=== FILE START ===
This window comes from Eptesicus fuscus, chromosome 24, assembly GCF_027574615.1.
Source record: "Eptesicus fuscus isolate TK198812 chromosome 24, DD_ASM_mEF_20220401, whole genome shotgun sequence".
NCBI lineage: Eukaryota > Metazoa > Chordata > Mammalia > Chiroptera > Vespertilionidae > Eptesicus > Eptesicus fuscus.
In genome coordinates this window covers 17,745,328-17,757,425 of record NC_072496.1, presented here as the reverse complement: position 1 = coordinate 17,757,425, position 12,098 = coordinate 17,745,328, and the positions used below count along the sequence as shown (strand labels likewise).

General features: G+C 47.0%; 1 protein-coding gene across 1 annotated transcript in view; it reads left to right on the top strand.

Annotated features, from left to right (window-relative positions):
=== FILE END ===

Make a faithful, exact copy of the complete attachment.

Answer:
This window comes from Eptesicus fuscus, chromosome 24, assembly GCF_027574615.1.
Source record: "Eptesicus fuscus isolate TK198812 chromosome 24, DD_ASM_mEF_20220401, whole genome shotgun sequence".
NCBI lineage: Eukaryota > Metazoa > Chordata > Mammalia > Chiroptera > Vespertilionidae > Eptesicus > Eptesicus fuscus.
In genome coordinates this window covers 17,745,328-17,757,425 of record NC_072496.1, presented here as the reverse complement: position 1 = coordinate 17,757,425, position 12,098 = coordinate 17,745,328, and the positions used below count along the sequence as shown (strand labels likewise).

General features: G+C 47.0%; 1 protein-coding gene across 1 annotated transcript in view; it reads left to right on the top strand.

Annotated features, from left to right (window-relative positions):